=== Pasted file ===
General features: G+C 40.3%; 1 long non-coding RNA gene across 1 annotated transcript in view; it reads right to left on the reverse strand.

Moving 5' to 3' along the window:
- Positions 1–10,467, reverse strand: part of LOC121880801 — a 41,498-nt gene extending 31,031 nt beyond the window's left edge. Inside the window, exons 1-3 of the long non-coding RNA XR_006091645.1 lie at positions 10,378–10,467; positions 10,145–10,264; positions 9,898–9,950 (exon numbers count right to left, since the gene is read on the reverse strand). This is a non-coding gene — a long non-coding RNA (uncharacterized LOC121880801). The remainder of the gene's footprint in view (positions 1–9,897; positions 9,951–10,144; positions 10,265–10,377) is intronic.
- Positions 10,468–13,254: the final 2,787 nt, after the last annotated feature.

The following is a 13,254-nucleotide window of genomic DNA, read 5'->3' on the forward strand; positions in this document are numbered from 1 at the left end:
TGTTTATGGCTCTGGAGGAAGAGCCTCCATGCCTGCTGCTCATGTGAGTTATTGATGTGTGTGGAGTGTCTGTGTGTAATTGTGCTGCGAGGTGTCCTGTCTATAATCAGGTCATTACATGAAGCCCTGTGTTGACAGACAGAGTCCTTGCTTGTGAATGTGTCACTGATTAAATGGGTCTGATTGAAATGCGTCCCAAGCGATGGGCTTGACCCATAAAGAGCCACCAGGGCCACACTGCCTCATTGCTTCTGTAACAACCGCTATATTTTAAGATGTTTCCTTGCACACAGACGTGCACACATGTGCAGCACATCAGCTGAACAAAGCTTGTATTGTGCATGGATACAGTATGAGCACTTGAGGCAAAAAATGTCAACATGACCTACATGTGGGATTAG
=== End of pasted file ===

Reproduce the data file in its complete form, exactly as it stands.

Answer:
General features: G+C 40.3%; 1 long non-coding RNA gene across 1 annotated transcript in view; it reads right to left on the reverse strand.

Moving 5' to 3' along the window:
- Positions 1–10,467, reverse strand: part of LOC121880801 — a 41,498-nt gene extending 31,031 nt beyond the window's left edge. Inside the window, exons 1-3 of the long non-coding RNA XR_006091645.1 lie at positions 10,378–10,467; positions 10,145–10,264; positions 9,898–9,950 (exon numbers count right to left, since the gene is read on the reverse strand). This is a non-coding gene — a long non-coding RNA (uncharacterized LOC121880801). The remainder of the gene's footprint in view (positions 1–9,897; positions 9,951–10,144; positions 10,265–10,377) is intronic.
- Positions 10,468–13,254: the final 2,787 nt, after the last annotated feature.

The following is a 13,254-nucleotide window of genomic DNA, read 5'->3' on the forward strand; positions in this document are numbered from 1 at the left end:
TGTTTATGGCTCTGGAGGAAGAGCCTCCATGCCTGCTGCTCATGTGAGTTATTGATGTGTGTGGAGTGTCTGTGTGTAATTGTGCTGCGAGGTGTCCTGTCTATAATCAGGTCATTACATGAAGCCCTGTGTTGACAGACAGAGTCCTTGCTTGTGAATGTGTCACTGATTAAATGGGTCTGATTGAAATGCGTCCCAAGCGATGGGCTTGACCCATAAAGAGCCACCAGGGCCACACTGCCTCATTGCTTCTGTAACAACCGCTATATTTTAAGATGTTTCCTTGCACACAGACGTGCACACATGTGCAGCACATCAGCTGAACAAAGCTTGTATTGTGCATGGATACAGTATGAGCACTTGAGGCAAAAAATGTCAACATGACCTACATGTGGGATTAG